DeKALB – According to Northern Illinois quarterback Jordan Lynch, Tommylee Lewis has been asking to throw the ball for three years.
The Huskies practice an option pass play with Lewis as the quarterback. Throughout the junior receiver’s time at NIU, he’s made an impact catching the ball, returning kicks and running the ball on jet sweeps.
In Saturday’s 59-20 win over Eastern Michigan, Lewis finally got to show off his arm. With the Huskies up, 21-3, in the second quarter, Lynch handed the ball off to Lewis, who was lined up in the backfield. Lewis rolled right and hit Lynch down the left sideline. Lynch made the grab, maneuvered his way around five Eagles defenders and barrelled his way into the end zone.
“It’s fun to do something like that, to act like a receiver,” Lynch said. “Any time you bust out a trick play, it’s fun.”
In the win, Lynch became the first FBS player since Ohio quarterback Boo Jackson in 2010 to run, pass and catch a touchdown. Lynch threw for four touchdowns and ran for another in addition to the first TD catch of his career.
Lewis showed off in multiple phases, as well.
The junior caught eight passes for 107 yards – including a 41-yard catch at the end of the first half that set up a Mathew Sims field goal. He also had four carries for 81 yards and made a key block down the sideline on Lynch’s 30-yard touchdown run.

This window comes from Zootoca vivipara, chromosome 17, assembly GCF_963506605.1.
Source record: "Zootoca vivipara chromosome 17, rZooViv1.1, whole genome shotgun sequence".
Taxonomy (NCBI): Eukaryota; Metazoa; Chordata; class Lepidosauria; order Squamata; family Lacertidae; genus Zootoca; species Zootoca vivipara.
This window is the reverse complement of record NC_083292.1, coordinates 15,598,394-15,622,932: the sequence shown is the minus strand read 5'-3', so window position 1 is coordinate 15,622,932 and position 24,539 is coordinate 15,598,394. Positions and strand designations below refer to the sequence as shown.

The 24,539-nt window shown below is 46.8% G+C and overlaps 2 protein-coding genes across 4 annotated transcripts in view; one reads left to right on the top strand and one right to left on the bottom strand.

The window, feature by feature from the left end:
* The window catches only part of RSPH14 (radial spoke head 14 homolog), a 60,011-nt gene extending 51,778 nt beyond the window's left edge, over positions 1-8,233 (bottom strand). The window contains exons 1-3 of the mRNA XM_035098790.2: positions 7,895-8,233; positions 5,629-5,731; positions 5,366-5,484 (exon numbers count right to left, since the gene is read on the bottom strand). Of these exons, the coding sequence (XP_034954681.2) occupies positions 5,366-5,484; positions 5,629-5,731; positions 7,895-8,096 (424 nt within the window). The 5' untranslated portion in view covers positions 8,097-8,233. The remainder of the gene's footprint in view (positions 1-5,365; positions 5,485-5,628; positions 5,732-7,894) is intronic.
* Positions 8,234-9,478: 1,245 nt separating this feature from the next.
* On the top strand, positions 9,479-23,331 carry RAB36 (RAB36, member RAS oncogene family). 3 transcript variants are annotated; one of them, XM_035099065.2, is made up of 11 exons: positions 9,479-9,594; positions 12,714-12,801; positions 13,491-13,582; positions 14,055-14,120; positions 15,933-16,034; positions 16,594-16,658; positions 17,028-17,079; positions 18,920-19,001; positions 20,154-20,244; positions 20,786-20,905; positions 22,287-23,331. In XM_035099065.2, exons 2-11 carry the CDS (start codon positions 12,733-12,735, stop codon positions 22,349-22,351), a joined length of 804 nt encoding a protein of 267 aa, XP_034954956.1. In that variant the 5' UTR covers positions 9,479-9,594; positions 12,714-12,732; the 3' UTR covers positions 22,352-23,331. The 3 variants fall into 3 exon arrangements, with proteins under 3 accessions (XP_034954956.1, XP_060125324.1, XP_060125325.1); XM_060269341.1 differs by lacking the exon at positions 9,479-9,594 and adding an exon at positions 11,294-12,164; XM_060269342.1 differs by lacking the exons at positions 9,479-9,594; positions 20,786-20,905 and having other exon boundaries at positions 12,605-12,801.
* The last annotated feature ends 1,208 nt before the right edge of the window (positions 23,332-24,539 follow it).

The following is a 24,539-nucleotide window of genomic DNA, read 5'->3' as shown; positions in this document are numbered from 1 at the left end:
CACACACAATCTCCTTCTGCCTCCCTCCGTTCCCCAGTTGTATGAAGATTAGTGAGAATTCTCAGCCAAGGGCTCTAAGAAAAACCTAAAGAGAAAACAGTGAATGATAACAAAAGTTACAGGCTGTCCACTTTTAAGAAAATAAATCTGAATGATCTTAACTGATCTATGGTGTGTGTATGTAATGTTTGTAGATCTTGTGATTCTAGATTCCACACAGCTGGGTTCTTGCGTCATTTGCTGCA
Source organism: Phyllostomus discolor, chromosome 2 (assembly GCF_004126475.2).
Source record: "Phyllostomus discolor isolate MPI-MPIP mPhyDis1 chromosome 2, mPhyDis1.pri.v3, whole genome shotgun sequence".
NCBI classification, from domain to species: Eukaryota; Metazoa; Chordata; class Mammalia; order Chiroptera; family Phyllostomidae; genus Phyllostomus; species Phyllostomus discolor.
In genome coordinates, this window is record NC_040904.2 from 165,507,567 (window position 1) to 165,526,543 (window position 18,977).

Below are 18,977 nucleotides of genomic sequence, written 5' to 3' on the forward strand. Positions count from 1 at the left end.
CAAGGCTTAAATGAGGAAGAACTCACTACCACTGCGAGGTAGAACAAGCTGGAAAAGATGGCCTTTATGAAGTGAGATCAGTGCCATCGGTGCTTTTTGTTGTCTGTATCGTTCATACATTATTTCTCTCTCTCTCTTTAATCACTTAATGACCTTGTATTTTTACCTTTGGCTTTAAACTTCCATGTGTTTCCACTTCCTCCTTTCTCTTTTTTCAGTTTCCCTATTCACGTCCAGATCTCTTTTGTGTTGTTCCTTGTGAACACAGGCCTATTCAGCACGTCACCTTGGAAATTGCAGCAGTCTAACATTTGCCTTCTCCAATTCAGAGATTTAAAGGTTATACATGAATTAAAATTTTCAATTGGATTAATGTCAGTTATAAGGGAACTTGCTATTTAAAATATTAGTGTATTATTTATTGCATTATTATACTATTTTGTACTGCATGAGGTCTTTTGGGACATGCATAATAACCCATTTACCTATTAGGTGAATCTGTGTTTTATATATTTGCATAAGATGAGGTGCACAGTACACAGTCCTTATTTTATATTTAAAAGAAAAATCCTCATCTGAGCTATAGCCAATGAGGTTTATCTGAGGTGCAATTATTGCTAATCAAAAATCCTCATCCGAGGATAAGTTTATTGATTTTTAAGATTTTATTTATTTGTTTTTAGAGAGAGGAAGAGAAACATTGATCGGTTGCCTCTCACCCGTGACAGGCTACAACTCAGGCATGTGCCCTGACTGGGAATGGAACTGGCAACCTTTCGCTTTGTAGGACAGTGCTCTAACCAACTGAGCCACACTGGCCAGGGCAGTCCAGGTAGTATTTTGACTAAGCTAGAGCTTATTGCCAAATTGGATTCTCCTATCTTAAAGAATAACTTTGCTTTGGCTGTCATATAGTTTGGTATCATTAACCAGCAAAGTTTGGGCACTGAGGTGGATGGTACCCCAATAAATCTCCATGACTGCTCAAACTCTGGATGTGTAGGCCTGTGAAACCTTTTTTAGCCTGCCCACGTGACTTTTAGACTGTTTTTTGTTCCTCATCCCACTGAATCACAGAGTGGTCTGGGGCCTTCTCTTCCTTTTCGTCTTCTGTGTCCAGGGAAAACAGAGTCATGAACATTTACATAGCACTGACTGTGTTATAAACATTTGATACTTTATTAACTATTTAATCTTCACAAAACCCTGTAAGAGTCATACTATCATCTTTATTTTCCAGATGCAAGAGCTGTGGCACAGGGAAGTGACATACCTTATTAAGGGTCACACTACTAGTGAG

The jet sweeps have been a consistent staple of NIU’s offense this season and Lewis is averaging 14 yards per rush this year.
Blocking on the inside and outside has to be key for the plays to work, and it was the case Saturday.
“All credit goes to our blocking on the outside,” Lewis said. “They opened up holes and I just ran right through them.”
NIU coach Rod Carey wants to get the ball in the hands of his playmakers, and Lewis certainly qualifies as one.
“Tommy’s earned the right. There are some other guys like [wide receivers] Da’Ron Brown, Angelo Sebastiano, Juwan Brescacin, the running backs and tight ends, they earned the right to have the ball in their hands and so we put it in their hands, and let them do their deal,” Carey said. “Football isn’t that complicated, you let your good players have the football in their hands.”